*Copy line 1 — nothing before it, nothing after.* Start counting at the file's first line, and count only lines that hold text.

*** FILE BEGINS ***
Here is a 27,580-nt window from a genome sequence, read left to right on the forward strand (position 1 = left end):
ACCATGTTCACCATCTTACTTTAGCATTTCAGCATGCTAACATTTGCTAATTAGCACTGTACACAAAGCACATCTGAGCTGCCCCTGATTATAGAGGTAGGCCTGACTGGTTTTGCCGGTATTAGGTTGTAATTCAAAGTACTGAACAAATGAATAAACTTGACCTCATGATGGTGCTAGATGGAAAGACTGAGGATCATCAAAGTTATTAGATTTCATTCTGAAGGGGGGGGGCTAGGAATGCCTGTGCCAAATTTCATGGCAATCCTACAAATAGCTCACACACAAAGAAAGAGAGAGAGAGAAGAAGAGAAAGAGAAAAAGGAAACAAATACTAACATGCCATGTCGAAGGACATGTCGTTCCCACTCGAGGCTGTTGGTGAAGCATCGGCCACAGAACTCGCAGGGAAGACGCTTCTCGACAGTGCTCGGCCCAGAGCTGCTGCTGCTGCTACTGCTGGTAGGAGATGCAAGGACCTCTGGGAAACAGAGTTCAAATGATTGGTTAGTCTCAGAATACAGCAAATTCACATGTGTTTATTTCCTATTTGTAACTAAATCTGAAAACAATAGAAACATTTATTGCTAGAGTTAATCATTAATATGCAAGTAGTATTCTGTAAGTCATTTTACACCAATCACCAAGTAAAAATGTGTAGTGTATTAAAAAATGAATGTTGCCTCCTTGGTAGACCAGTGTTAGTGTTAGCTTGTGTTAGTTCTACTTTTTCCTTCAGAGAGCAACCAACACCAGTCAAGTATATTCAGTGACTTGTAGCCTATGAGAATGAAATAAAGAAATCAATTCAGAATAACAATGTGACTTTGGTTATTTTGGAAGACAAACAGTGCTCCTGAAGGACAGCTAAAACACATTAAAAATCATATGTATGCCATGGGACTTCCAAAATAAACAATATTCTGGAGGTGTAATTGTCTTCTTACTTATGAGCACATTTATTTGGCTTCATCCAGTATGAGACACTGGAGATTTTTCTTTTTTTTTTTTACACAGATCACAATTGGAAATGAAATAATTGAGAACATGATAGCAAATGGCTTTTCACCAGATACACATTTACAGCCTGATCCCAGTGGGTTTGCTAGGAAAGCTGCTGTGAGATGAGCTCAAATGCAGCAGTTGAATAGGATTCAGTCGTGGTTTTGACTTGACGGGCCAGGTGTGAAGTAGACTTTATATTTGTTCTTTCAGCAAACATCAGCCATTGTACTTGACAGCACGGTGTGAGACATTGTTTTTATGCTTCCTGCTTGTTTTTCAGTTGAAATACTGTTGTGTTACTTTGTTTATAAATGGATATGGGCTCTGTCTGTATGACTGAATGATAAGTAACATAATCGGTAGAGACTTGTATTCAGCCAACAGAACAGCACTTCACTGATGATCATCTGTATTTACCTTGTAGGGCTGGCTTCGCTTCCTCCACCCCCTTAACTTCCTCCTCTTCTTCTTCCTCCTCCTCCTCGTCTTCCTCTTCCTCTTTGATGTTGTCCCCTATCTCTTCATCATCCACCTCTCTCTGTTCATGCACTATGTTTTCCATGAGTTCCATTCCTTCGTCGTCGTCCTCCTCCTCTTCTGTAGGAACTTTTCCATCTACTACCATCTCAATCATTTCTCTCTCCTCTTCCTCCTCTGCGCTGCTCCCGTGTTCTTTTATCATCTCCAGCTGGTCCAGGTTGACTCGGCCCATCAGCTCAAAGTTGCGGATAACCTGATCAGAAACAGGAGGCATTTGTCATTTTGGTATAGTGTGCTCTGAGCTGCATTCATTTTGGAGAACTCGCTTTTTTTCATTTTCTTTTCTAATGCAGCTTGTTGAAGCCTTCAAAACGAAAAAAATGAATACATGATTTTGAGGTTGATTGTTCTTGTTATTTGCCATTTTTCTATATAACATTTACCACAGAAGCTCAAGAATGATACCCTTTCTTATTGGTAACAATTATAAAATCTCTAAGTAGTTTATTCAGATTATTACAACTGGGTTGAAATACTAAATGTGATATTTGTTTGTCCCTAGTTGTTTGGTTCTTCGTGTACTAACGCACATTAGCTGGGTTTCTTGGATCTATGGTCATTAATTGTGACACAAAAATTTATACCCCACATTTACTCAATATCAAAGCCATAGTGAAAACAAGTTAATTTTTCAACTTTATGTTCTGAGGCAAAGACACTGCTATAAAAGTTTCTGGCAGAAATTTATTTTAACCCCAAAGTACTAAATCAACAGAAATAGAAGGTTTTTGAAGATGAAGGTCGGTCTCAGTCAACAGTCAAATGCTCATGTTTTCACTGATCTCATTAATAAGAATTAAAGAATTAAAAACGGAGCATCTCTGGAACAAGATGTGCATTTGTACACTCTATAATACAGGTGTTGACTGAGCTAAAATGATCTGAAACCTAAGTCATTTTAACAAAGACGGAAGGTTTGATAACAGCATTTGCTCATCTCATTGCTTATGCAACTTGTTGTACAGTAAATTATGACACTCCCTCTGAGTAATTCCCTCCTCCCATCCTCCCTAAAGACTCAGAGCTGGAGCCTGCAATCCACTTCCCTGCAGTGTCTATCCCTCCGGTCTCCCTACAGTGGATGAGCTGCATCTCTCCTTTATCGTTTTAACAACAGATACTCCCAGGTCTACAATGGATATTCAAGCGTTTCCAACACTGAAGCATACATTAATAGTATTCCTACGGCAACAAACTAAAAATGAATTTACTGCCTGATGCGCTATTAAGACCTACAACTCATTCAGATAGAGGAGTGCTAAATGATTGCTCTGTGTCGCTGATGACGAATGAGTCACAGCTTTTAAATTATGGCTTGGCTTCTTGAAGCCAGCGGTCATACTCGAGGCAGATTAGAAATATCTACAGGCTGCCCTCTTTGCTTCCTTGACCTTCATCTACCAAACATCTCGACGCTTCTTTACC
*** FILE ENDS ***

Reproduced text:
Here is a 27,580-nt window from a genome sequence, read left to right on the forward strand (position 1 = left end):